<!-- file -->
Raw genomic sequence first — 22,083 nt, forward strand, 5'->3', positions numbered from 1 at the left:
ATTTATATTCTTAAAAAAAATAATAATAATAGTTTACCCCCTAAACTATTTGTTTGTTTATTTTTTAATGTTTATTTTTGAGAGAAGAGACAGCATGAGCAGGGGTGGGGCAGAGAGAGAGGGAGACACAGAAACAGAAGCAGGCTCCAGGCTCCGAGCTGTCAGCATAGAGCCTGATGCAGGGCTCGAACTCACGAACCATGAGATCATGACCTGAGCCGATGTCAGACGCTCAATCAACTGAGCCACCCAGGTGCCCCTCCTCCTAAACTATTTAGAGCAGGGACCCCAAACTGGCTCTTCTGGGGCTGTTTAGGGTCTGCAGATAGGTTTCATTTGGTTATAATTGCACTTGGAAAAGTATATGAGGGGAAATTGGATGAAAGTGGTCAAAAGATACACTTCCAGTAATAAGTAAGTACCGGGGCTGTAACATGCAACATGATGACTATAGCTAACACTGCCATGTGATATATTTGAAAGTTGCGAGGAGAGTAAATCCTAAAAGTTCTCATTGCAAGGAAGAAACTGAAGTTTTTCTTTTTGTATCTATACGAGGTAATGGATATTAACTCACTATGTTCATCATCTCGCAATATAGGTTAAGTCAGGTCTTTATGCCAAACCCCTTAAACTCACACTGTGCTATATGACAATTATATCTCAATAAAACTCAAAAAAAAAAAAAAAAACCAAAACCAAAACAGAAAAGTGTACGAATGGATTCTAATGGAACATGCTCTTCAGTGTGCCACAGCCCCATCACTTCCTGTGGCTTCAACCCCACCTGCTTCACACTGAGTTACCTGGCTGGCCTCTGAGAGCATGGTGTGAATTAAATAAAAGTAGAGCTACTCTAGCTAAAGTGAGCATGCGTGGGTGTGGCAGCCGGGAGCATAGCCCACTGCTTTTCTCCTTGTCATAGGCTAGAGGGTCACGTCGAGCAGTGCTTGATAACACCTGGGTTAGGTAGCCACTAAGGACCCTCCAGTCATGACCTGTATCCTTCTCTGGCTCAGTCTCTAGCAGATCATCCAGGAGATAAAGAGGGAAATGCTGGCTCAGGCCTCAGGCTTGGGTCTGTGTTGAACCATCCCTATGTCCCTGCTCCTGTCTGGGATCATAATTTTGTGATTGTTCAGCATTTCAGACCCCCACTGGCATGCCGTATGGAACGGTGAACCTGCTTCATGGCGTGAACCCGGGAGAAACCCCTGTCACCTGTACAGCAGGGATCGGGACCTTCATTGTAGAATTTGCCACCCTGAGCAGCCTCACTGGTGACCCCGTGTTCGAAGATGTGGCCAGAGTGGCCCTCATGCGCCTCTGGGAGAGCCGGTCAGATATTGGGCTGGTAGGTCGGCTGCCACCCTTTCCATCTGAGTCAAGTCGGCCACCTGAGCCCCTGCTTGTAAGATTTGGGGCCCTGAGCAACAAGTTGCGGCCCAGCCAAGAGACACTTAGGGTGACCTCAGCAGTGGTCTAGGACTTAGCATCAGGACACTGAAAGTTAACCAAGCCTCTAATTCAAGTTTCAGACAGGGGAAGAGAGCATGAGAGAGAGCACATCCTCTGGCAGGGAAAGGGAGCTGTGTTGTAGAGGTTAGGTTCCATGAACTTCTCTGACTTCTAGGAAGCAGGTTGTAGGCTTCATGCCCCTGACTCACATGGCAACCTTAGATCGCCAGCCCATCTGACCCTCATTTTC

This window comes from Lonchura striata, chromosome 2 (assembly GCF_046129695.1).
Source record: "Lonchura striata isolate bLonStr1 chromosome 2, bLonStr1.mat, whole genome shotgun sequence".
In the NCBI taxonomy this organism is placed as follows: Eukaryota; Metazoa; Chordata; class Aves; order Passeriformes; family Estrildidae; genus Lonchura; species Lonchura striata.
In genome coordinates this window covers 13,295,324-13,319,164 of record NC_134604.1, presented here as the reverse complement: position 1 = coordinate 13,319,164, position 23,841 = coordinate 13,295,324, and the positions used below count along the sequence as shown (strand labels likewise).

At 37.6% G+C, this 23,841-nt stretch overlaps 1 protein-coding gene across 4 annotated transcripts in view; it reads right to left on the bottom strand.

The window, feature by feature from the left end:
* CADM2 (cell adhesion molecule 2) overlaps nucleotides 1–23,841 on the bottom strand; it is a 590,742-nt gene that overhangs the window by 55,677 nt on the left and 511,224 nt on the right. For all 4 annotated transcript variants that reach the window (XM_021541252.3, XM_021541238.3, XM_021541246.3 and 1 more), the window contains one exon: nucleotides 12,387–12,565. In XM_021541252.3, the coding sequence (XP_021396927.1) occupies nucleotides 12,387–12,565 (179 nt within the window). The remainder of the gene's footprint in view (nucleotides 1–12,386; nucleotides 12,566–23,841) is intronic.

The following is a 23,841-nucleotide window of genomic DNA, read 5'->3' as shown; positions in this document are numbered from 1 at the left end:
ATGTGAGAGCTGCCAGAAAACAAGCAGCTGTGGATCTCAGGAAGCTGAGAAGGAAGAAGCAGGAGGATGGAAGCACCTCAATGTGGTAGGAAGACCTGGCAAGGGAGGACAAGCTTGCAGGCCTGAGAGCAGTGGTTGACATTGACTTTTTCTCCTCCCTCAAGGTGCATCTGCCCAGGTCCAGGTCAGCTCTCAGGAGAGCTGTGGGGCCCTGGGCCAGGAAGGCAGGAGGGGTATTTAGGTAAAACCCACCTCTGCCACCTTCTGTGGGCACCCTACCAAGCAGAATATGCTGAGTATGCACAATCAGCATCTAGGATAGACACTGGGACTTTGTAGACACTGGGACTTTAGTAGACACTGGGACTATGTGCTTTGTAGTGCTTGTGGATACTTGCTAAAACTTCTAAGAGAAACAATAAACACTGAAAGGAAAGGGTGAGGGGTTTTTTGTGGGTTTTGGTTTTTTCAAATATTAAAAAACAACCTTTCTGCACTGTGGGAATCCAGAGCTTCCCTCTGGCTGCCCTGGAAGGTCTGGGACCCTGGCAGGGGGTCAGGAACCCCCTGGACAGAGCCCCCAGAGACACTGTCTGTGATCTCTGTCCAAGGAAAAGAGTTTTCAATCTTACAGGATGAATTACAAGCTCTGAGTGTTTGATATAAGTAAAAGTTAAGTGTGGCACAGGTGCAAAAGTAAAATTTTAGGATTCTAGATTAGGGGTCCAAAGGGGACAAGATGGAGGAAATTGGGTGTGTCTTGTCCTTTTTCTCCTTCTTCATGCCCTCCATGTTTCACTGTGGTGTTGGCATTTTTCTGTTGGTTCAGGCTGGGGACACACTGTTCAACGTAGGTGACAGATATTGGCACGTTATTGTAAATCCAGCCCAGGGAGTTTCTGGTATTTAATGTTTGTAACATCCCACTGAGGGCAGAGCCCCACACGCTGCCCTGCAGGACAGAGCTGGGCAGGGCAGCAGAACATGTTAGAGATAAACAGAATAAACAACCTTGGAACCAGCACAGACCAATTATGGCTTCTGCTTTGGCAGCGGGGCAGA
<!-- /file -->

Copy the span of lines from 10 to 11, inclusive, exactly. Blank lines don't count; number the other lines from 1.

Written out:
The following is a 23,841-nucleotide window of genomic DNA, read 5'->3' as shown; positions in this document are numbered from 1 at the left end:
ATGTGAGAGCTGCCAGAAAACAAGCAGCTGTGGATCTCAGGAAGCTGAGAAGGAAGAAGCAGGAGGATGGAAGCACCTCAATGTGGTAGGAAGACCTGGCAAGGGAGGACAAGCTTGCAGGCCTGAGAGCAGTGGTTGACATTGACTTTTTCTCCTCCCTCAAGGTGCATCTGCCCAGGTCCAGGTCAGCTCTCAGGAGAGCTGTGGGGCCCTGGGCCAGGAAGGCAGGAGGGGTATTTAGGTAAAACCCACCTCTGCCACCTTCTGTGGGCACCCTACCAAGCAGAATATGCTGAGTATGCACAATCAGCATCTAGGATAGACACTGGGACTTTGTAGACACTGGGACTTTAGTAGACACTGGGACTATGTGCTTTGTAGTGCTTGTGGATACTTGCTAAAACTTCTAAGAGAAACAATAAACACTGAAAGGAAAGGGTGAGGGGTTTTTTGTGGGTTTTGGTTTTTTCAAATATTAAAAAACAACCTTTCTGCACTGTGGGAATCCAGAGCTTCCCTCTGGCTGCCCTGGAAGGTCTGGGACCCTGGCAGGGGGTCAGGAACCCCCTGGACAGAGCCCCCAGAGACACTGTCTGTGATCTCTGTCCAAGGAAAAGAGTTTTCAATCTTACAGGATGAATTACAAGCTCTGAGTGTTTGATATAAGTAAAAGTTAAGTGTGGCACAGGTGCAAAAGTAAAATTTTAGGATTCTAGATTAGGGGTCCAAAGGGGACAAGATGGAGGAAATTGGGTGTGTCTTGTCCTTTTTCTCCTTCTTCATGCCCTCCATGTTTCACTGTGGTGTTGGCATTTTTCTGTTGGTTCAGGCTGGGGACACACTGTTCAACGTAGGTGACAGATATTGGCACGTTATTGTAAATCCAGCCCAGGGAGTTTCTGGTATTTAATGTTTGTAACATCCCACTGAGGGCAGAGCCCCACACGCTGCCCTGCAGGACAGAGCTGGGCAGGGCAGCAGAACATGTTAGAGATAAACAGAATAAACAACCTTGGAACCAGCACAGACCAATTATGGCTTCTGCTTTGGCAGCGGGGCAGA